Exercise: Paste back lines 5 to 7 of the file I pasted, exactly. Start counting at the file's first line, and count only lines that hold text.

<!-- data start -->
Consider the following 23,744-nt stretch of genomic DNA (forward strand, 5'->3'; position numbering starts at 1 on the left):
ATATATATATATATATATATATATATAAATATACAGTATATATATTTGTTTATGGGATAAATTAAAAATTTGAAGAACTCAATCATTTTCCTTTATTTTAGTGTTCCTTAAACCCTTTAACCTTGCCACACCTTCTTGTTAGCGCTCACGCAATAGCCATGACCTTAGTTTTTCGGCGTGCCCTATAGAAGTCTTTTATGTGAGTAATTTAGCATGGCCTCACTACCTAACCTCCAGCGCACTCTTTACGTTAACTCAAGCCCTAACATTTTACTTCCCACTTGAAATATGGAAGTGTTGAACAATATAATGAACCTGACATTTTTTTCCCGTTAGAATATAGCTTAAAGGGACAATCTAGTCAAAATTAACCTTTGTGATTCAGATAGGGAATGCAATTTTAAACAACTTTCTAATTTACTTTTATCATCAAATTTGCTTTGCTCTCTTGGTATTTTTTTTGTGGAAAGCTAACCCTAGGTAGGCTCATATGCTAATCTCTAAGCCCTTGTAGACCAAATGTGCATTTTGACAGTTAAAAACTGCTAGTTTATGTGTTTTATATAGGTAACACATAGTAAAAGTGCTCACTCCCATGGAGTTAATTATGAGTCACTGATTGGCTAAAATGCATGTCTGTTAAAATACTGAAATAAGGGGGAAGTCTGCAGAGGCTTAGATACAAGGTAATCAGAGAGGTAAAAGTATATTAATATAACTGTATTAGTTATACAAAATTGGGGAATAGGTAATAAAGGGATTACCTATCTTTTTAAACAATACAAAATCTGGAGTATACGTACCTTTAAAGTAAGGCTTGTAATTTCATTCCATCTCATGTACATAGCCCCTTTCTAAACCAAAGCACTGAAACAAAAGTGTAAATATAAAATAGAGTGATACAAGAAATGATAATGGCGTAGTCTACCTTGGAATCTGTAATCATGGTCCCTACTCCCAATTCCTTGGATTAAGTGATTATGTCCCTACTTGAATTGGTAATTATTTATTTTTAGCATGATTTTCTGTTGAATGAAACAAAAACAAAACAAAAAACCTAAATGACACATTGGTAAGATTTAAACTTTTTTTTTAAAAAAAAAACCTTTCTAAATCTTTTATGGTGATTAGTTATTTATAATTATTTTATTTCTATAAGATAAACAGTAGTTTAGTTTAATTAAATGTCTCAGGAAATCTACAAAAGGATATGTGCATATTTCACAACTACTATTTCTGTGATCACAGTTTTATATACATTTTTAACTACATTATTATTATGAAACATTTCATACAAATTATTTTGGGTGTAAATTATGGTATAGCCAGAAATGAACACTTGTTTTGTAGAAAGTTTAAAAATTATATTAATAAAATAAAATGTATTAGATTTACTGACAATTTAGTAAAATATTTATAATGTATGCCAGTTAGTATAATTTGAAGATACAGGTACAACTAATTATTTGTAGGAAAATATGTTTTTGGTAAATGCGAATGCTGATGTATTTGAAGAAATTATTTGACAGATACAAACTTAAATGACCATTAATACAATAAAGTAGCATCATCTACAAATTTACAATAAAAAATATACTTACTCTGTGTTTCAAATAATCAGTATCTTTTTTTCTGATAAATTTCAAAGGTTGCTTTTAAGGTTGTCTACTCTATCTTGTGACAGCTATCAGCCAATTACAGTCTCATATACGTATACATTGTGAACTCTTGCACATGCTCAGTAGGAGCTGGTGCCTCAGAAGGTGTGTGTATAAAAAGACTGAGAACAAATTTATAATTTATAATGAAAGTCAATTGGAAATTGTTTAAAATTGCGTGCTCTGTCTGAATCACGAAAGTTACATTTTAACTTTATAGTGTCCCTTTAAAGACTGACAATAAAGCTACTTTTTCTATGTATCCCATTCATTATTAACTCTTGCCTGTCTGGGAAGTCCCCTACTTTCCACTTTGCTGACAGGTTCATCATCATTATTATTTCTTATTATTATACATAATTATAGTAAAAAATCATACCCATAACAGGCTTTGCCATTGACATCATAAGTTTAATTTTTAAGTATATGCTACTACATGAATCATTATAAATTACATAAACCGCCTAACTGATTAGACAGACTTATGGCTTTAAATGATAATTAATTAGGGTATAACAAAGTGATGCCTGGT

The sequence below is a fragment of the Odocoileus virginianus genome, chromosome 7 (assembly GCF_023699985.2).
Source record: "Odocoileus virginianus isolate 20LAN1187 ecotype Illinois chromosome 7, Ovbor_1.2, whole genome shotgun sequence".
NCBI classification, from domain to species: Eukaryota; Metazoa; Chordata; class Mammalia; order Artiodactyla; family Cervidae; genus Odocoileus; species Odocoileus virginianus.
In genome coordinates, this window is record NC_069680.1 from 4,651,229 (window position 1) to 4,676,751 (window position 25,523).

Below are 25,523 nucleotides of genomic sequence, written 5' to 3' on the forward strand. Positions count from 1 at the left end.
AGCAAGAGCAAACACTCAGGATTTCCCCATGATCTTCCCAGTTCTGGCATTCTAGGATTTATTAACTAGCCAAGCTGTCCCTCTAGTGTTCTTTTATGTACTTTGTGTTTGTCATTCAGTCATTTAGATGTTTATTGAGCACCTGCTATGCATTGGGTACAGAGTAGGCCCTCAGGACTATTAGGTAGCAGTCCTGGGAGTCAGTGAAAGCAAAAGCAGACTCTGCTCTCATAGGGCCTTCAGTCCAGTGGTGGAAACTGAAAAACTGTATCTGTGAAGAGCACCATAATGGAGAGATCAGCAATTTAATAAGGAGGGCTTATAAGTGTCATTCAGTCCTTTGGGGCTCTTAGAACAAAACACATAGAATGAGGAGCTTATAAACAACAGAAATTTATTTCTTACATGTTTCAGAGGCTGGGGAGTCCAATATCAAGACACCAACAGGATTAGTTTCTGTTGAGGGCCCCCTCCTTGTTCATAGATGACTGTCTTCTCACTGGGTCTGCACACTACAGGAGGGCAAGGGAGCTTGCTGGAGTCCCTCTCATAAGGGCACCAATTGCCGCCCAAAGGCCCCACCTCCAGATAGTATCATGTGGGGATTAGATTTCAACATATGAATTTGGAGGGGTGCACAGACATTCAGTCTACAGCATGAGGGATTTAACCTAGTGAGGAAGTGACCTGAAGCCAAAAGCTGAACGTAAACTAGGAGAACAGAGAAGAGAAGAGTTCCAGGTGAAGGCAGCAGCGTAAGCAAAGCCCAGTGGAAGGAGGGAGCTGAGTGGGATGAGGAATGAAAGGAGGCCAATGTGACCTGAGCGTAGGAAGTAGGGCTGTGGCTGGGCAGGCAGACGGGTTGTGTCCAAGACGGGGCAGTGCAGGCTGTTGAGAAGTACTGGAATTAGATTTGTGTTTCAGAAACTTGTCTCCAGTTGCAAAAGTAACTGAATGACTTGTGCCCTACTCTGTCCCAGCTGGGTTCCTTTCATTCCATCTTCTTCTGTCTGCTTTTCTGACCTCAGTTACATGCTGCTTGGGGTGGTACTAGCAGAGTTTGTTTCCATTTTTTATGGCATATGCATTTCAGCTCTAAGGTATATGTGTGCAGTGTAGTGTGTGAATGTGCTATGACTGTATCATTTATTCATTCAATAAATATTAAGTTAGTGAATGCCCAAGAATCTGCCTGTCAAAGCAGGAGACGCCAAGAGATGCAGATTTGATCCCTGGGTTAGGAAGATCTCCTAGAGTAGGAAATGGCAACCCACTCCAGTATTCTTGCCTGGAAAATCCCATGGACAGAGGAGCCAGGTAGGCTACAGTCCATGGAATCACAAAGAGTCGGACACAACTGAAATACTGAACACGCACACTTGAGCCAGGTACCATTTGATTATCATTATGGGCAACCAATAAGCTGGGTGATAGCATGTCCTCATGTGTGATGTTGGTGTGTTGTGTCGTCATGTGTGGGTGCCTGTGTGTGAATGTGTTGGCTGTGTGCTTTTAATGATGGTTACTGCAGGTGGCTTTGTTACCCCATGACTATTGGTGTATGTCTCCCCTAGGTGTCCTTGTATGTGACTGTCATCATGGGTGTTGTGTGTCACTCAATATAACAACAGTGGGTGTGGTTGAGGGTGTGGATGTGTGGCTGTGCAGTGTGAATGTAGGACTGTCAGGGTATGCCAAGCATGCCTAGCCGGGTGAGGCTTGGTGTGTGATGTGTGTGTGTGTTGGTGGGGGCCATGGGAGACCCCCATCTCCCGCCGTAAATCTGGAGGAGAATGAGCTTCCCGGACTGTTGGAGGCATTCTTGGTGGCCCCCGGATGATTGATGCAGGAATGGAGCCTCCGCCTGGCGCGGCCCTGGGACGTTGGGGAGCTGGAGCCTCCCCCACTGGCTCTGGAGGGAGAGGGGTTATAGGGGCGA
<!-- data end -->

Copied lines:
NCBI classification, from domain to species: Eukaryota; Metazoa; Chordata; class Mammalia; order Artiodactyla; family Cervidae; genus Odocoileus; species Odocoileus virginianus.
In genome coordinates, this window is record NC_069680.1 from 4,651,229 (window position 1) to 4,676,751 (window position 25,523).

Below are 25,523 nucleotides of genomic sequence, written 5' to 3' on the forward strand. Positions count from 1 at the left end.